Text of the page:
Future Trends: Cyborgs, Democracy, and Cardboard Houses
Each week Nikolas Badminton, Futurist Speaker, summarizes the top-5 future looking developments and news items that I find to be inspiring, interesting, concerning, or downright strange. Each day he reads through dozens of blogs and news websites to find those things that we should be aware of.
In Future Trends: Cyborgs, Democracy, and Cardboard Houses we look at the trends that we should be aware of today, April 22nd, 2016.
Hearing Colors with Neil Harbisson
The life of Neil Harbisson is like something out of a sci-fi novel. Neil was born with achromatopsia, a rare condition that leaves 1 in 30,000 people completely colorblind. But Neil isn’t colorblind, far from it. After convincing his doctors to implant an antenna into the back of his head, Neil now possesses a new sense – the ability to hear colors. In this short film by Greg Brunkalla, HEARING COLORS, Neil takes you through a day in his life and into an entirely new world.
Highlights from Jaron Lanier Keynote at Digital Content Market Conference
Decriminalize all drugs, business and world leaders tell UN
Leaders of the Global Commission on Drug Policy said the UN’s first special session on drugs in 18 years had failed to improve international narcotics policy, instead choosing to tweak its prohibition-oriented approach to drug regulation.
“The process was fatally flawed from the beginning,” said Richard Branson, the head of the Virgin Group, adding that it may “already be too late” to save the international drug law system.
This week’s United Nations general assembly special session, UNgass, clearly displayed the deep divisions between member states over narcotics: while a growing number of countries, including several states in the US, have moved towards decriminalizing or legalizing drugs, others continue to execute people convicted of drug crimes. Three UN conventions prohibit drug use that is not medical or scientific.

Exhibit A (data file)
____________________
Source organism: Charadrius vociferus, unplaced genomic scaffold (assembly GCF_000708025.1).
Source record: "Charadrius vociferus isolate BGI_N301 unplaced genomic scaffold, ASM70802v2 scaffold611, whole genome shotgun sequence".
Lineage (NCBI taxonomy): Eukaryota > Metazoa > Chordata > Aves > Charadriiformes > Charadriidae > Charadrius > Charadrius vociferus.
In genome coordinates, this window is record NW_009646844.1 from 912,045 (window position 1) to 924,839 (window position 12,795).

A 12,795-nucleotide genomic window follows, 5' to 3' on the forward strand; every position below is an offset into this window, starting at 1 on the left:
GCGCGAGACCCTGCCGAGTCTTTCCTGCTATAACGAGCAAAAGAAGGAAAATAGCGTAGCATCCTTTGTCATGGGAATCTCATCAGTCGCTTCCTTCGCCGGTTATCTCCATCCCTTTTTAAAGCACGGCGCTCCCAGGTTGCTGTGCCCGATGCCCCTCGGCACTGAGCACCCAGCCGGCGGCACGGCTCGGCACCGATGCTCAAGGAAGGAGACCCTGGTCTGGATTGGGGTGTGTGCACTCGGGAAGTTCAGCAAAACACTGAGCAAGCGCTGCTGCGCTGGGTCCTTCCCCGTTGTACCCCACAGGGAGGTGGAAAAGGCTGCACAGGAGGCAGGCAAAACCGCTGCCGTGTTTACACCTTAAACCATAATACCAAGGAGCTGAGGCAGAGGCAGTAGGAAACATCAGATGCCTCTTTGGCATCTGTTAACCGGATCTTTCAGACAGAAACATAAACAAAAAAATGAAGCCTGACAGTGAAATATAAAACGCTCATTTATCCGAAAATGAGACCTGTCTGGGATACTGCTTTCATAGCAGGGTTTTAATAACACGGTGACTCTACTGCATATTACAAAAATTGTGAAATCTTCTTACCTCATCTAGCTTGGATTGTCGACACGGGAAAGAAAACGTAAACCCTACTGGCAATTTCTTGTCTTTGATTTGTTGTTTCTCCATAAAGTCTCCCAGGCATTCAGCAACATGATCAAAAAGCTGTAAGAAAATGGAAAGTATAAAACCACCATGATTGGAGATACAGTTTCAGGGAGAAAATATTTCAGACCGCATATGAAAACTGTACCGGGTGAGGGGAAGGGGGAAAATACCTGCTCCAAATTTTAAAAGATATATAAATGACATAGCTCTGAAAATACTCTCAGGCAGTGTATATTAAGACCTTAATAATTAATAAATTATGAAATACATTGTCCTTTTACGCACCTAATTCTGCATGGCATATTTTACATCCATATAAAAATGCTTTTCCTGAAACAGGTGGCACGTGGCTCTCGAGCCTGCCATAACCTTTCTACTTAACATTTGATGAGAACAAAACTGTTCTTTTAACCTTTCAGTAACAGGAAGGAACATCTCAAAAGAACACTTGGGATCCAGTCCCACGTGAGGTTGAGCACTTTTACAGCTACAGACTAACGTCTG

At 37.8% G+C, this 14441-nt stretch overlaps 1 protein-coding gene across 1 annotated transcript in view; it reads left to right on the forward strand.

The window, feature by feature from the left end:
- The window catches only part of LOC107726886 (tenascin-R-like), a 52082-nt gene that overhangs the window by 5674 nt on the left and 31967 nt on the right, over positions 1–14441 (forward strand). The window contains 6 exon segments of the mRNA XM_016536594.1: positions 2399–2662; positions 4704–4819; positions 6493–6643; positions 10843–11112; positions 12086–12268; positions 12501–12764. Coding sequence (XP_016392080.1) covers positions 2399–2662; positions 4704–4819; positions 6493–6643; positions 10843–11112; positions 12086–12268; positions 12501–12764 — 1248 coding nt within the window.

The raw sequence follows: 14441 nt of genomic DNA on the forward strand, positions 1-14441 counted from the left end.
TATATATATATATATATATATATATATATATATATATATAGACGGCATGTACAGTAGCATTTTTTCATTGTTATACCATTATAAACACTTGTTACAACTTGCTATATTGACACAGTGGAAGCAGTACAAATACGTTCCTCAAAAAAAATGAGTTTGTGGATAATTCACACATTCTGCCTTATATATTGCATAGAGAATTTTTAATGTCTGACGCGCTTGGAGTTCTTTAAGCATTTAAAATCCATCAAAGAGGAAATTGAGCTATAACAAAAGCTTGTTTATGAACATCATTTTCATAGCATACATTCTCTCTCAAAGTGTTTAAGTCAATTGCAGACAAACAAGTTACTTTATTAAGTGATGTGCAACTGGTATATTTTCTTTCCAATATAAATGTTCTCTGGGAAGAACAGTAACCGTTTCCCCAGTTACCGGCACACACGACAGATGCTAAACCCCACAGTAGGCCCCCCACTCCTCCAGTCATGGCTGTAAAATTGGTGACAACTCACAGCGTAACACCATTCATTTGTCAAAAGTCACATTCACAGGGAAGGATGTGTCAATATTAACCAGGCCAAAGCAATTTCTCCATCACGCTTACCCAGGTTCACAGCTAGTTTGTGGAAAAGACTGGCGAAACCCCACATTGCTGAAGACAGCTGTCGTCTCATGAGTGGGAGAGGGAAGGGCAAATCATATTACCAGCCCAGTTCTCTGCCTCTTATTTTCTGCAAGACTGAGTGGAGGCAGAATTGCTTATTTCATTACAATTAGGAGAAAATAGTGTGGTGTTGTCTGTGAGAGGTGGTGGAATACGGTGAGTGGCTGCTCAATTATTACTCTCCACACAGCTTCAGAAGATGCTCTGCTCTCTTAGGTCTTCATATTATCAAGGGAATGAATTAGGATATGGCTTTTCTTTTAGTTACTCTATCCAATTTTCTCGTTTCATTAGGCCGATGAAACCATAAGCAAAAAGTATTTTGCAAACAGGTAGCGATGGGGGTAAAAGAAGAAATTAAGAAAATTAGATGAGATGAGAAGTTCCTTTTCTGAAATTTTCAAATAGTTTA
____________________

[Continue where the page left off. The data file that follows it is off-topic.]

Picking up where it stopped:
Via The Guardian
Mexico City is crowdsourcing its new constitution using Change.org in a democracy experiment
Mexico City just launched a massive experiment in digital democracy. It is asking its nearly 9 million residents to help draft a new constitution through social media.
The crowdsourcing exercise is unprecedented in Mexico—and pretty much everywhere else. Chilangos, as locals are known, can petition for issues to be included in the constitution through Change.org (link in Spanish), and make their case in person if they gather more than 10,000 signatures. They can also annotate proposals by the constitution’s drafters via PubPub, an editing platform (Spanish) similar to Google Docs.
The idea, in the words of the mayor, Miguel Angel Mancera, is to “bestow the constitution project (Spanish) with a democratic, progressive, inclusive, civic and plural character.”
A special little house, made out of cardboard. Sustainably built to last. And suit all your needs.
Via Builder Online
See the last 4 week’s Future Trends articles here:
Nikolas Badminton is a world-respected futurist speaker that researches, speaks, and writes about the future of work, how technology is affecting the workplace, how workers are adapting, the sharing economy, and how the world is evolving. He appears at conferences in Canada, USA, UK, and Europe. Email him to book him for your radio, TV show, or conference.